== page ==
The Youth Mental Health Crisis
As the Chair of Public Health and Mental Health, the first Order I filed as a City Councilor was to address the youth mental health crisis in our City. As a Boston Public School teacher for over 20 years, and a mom for 33 years, I know first hand that the mental health challenges that our children were facing before the pandemic were of great concern. The pandemic has only intensified these concerns as it continues to take an alarming toll on our children’s mental health.
Our families, caregivers, schools, community centers, faith based organizations, health centers, and hospitals are caring for our young children with soaring rates of depression, anxiety, trauma, loneliness and suicidal ideations that will have lasting negative impacts on them, their families and their communities. I will strive to move swiftly towards ensuring that every child has access to high-quality, affordable, and culturally competent mental health care.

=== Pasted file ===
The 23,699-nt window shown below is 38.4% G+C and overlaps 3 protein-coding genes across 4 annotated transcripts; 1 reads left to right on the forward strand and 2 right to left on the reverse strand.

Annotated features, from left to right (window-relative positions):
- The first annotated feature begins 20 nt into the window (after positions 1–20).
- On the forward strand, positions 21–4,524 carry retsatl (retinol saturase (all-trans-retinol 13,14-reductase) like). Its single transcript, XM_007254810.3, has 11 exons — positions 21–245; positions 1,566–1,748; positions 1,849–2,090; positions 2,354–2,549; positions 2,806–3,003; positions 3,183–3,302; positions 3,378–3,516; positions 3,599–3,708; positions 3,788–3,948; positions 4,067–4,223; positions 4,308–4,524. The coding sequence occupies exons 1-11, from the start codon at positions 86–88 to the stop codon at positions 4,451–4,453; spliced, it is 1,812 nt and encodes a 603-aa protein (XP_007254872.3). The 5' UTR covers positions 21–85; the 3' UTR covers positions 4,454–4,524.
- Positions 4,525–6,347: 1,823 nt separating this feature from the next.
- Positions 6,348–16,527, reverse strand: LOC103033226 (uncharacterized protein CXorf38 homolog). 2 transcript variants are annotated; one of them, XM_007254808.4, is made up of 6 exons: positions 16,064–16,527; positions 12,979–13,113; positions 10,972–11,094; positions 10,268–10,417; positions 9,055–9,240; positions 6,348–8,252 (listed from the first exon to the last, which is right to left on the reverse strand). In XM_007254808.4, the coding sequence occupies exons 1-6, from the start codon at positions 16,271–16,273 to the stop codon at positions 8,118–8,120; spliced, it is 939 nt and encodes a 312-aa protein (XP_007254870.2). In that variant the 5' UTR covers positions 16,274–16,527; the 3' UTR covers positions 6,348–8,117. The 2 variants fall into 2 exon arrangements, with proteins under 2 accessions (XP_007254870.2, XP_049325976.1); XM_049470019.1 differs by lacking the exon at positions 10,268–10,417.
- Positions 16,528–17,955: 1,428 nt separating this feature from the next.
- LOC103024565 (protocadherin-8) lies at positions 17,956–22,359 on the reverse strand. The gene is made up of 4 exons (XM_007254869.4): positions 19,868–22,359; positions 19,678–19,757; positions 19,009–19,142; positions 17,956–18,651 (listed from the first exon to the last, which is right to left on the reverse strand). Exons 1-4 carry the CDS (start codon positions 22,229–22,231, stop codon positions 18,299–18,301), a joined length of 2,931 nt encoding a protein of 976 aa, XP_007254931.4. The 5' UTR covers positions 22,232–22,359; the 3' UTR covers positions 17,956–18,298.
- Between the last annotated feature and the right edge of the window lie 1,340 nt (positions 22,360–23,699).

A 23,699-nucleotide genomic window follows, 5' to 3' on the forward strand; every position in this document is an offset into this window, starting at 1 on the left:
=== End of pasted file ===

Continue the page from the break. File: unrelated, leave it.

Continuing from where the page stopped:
Now, more than ever, with the rise of violence in our schools, our Boston Public Schools need a robust, equitable, and strong athletic program for our students. The physical benefits are just the beginning. Students participating in school teams are far more likely to have improved grades, report healthier social behavior, and reach higher academic and professional success after high school. Our students have the will, the talent, and the RIGHT to all the incredible, life-long benefits that school sports offer.
I will also continue to advocate for ALL our students to have access to quality before and after school programing. Effective afterschool programs provide nurturing learning settings that bring a wide range of benefits to our children, families, and communities. When done right, they provide social, emotional, cognitive, and academic development, reduce risky behaviors, promote physical health, and provide a safe and supportive environment for children and youth.
Erin Murphy, Boston